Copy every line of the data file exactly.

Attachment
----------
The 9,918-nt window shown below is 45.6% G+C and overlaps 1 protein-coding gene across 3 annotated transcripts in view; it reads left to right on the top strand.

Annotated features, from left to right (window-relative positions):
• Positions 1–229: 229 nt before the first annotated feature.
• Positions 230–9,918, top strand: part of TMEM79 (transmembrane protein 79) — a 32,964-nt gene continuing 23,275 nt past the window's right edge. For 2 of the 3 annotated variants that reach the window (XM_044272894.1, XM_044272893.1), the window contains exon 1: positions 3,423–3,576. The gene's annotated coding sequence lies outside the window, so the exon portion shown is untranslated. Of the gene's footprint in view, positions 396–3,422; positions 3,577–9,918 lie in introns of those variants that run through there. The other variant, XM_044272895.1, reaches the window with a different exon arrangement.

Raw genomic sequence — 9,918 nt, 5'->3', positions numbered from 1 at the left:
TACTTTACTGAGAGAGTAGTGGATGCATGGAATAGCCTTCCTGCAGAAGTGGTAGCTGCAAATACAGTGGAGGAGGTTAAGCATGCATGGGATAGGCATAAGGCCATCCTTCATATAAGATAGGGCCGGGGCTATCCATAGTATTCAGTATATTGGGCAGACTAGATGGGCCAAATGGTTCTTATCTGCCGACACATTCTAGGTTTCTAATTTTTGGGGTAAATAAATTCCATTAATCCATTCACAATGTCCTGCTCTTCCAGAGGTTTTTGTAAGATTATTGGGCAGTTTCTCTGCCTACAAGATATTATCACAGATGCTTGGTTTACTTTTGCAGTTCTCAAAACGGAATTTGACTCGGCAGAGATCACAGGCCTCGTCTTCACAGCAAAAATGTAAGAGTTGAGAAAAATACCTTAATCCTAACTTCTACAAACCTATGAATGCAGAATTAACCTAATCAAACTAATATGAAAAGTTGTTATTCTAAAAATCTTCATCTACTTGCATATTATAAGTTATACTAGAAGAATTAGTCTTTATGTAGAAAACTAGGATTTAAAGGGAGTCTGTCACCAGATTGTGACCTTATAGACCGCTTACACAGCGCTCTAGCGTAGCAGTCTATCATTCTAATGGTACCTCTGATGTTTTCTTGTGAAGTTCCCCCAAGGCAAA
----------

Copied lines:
The 9,918-nt window shown below is 45.6% G+C and overlaps 1 protein-coding gene across 3 annotated transcripts in view; it reads left to right on the top strand.

Annotated features, from left to right (window-relative positions):
• Positions 1–229: 229 nt before the first annotated feature.
• Positions 230–9,918, top strand: part of TMEM79 (transmembrane protein 79) — a 32,964-nt gene continuing 23,275 nt past the window's right edge. For 2 of the 3 annotated variants that reach the window (XM_044272894.1, XM_044272893.1), the window contains exon 1: positions 3,423–3,576. The gene's annotated coding sequence lies outside the window, so the exon portion shown is untranslated. Of the gene's footprint in view, positions 396–3,422; positions 3,577–9,918 lie in introns of those variants that run through there. The other variant, XM_044272895.1, reaches the window with a different exon arrangement.

Raw genomic sequence — 9,918 nt, 5'->3', positions numbered from 1 at the left:
TACTTTACTGAGAGAGTAGTGGATGCATGGAATAGCCTTCCTGCAGAAGTGGTAGCTGCAAATACAGTGGAGGAGGTTAAGCATGCATGGGATAGGCATAAGGCCATCCTTCATATAAGATAGGGCCGGGGCTATCCATAGTATTCAGTATATTGGGCAGACTAGATGGGCCAAATGGTTCTTATCTGCCGACACATTCTAGGTTTCTAATTTTTGGGGTAAATAAATTCCATTAATCCATTCACAATGTCCTGCTCTTCCAGAGGTTTTTGTAAGATTATTGGGCAGTTTCTCTGCCTACAAGATATTATCACAGATGCTTGGTTTACTTTTGCAGTTCTCAAAACGGAATTTGACTCGGCAGAGATCACAGGCCTCGTCTTCACAGCAAAAATGTAAGAGTTGAGAAAAATACCTTAATCCTAACTTCTACAAACCTATGAATGCAGAATTAACCTAATCAAACTAATATGAAAAGTTGTTATTCTAAAAATCTTCATCTACTTGCATATTATAAGTTATACTAGAAGAATTAGTCTTTATGTAGAAAACTAGGATTTAAAGGGAGTCTGTCACCAGATTGTGACCTTATAGACCGCTTACACAGCGCTCTAGCGTAGCAGTCTATCATTCTAATGGTACCTCTGATGTTTTCTTGTGAAGTTCCCCCAAGGCAAA